Sofia worried every time Adam, her husband, went to work. Adam worked most nights to load trucks transporting timber to nearby Perawang or Pekanbaru, Indonesia.
It would be between two and five in the morning before he returned home.
“I wasn’t too worried about wild animals,” Sofia said. “I was worried about him being arrested.”
Avoiding law enforcement was the reason Adam and his colleagues chose to work in the dark. Logging from forests around their village is against the law. Forests here are divided into an Asia Pulp & Paper (APP) conservation area and a wildlife reserve managed by the Riau Natural Resources Conservation Agency. Both are part of the 700,000-hectare Giam Siak Kecil Peat Biosphere Reserve, a predominantly peat swamp area that acts as a natural water reservoir, carbon sink and wildlife habitat for species such as the Sumatran elephant and tiger.
As a concession holder in the area, APP has set aside land for conservation following HCV (High Conservation Value) and HCS (High Carbon Stock) assessments carried out between 2014 and 2015. They have also used satellite monitoring and patrols to protect the area. However, challenges with illegal activities remain – logging being one of them.
Logging is a tough, gritty job, Adam said.
"I carried the logs myself, sometimes 200 to 300 meters away," he said.
However, his options are limited. Logging is by far the most profitable source of income; earning him between IDR 500,000 to 800,000 every four days. His day job – spraying fertiliser at a local plantation, for example – only earns him IDR 70,000 a day. This is less than IDR 500,000 a week.
Adam also has a small garden, where he grows oil palm and fruit trees. But most of his palm trees are damaged by wild boar and don’t produce fruits.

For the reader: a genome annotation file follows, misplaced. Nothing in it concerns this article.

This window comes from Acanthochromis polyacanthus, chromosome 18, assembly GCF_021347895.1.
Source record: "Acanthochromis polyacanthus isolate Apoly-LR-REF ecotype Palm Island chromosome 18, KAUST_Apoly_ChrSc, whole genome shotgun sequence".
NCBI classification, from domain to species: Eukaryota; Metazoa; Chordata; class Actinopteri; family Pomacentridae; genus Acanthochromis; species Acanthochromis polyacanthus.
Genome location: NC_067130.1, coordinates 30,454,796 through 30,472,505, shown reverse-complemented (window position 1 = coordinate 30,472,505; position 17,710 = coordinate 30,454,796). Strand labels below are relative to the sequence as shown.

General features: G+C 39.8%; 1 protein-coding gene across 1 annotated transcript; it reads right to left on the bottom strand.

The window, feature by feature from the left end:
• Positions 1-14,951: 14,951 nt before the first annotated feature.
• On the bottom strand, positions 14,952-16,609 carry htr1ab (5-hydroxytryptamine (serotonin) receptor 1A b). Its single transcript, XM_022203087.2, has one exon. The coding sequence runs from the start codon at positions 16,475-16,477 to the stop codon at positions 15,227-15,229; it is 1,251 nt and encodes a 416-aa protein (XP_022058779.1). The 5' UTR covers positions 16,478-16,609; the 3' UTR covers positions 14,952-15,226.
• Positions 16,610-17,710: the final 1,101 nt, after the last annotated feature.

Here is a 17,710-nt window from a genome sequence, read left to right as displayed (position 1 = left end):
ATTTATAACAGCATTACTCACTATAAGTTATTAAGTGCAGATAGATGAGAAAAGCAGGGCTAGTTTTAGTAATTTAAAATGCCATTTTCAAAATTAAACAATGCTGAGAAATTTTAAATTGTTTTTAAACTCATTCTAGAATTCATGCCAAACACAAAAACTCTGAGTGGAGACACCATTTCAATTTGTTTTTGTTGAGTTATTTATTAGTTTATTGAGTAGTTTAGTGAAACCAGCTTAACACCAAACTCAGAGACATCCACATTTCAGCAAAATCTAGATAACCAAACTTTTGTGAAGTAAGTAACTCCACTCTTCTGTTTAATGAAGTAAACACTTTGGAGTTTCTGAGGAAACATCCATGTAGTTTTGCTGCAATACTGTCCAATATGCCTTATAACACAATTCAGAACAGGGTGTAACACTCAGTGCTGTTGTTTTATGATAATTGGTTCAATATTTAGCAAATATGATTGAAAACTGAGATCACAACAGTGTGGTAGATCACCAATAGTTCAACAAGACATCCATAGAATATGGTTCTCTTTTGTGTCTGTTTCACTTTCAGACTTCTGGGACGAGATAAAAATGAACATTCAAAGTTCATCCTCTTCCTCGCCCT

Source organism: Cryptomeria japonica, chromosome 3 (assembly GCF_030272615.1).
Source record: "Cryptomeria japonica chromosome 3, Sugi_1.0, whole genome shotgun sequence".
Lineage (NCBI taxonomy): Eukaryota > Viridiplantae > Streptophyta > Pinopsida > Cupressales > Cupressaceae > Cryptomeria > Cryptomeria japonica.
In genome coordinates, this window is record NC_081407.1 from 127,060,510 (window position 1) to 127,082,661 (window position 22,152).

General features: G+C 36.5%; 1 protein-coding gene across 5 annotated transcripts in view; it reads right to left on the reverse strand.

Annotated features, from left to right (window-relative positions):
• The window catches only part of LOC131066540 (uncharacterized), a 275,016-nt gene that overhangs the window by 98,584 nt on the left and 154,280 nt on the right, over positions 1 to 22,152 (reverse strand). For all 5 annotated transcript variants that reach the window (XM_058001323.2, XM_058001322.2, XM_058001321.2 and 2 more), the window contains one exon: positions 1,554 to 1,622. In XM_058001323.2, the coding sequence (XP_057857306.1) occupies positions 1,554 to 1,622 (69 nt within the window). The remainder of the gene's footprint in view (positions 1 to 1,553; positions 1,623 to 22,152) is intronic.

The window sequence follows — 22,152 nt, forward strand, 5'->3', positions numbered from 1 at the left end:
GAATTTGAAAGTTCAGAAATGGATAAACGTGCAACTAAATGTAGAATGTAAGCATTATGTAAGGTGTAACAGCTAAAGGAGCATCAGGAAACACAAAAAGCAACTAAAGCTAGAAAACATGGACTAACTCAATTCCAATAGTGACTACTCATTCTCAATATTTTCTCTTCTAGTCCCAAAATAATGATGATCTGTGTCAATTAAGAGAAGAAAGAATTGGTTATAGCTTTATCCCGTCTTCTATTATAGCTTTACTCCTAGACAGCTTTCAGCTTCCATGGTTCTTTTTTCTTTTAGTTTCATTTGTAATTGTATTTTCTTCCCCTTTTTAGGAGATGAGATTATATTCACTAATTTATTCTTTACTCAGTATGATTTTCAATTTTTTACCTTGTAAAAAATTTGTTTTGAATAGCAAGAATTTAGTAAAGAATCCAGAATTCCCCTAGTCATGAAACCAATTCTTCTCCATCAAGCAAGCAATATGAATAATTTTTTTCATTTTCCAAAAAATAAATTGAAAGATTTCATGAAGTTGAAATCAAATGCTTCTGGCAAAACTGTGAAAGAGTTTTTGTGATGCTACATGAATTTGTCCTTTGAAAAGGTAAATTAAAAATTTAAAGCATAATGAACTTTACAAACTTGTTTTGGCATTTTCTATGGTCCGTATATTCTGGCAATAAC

To bridge the gap between forest conservation and people like Adam, APP and Earthworm Foundation launched a Collaborative Conservation Management (CCM) pilot in mid-2018, targeting four villages in the Giam Siak landscape. As deforestation is often interwoven with poverty, land tenure and legislation, efforts revolve around four main pillars – community livelihoods, forest protection, conflict resolution and stakeholder engagement.
Adam – like others in his community – has been a part of these efforts for almost three years now. In that time, he has gotten involved in mapping the surrounding land; as well as training on non-timber forest products, and forest conservation and restoration.
Adam is also a member of a farmer group that manages 40 hectares allocated by APP for community use. With Earthworm’s help, the group has built a nursery and plans to use the land for agroforestry. Tending to the nursery is now a daily activity for Adam and his peers. They have planted candlenut, pineapple, areca nut, jengkol and durian seedlings; and will use the trees for agroforestry and restoring forested areas.
“While caring for the nursery, I learned to make organic pesticide and fertiliser that I can apply to my own garden,” he said.
While Adam has stopped working as a logger, most of his peers still divide their time between the new garden and looking for wood. Most still rely on logging to support their families. Providing alternatives that leave forests standing is a big challenge, especially the transition to new, more sustainable livelihoods.
Ayun – the village elder who was inaugurated as the Melayu Customary Head in early this year – understands this challenge. He understands that the forest will disappear if we continue as we are. But his people also need to eat.
“Life here isn't easy,” Ayun said. “It is not surprising that illegal logging persists.”
Ayun remembers the forest being thicker when he was little, and the land was theirs. People made a living from fishing, gathering rattan, resin and honey from the forest, hunting deer, and growing rubber and paddy. In early 90s, the land slowly started being re-designated for plantations and protected areas.
In 2021, Ayun joined a participatory mapping exercise with Earthworm.
“This is a chance to straighten out people's perceptions and aspirations about land use, both for conservation and cultivation,” he said.
Through the mapping process, Ayun got a better picture of which areas have proper agreements between the community, companies and government; and which areas don’t.
“I welcome the participatory process,” he said. “And I hope that this will lead to a plan that protects the community and the forest at the same time.”
Besides working with community members like Adam and Ayun, APP and Earthworm continue to engage local forestry agencies, private companies and groups linked to the landscape to gain support for the programme.
Given the sensitivity of the topic, the names of Adam and Sofia were changed in the interest of protecting their identity.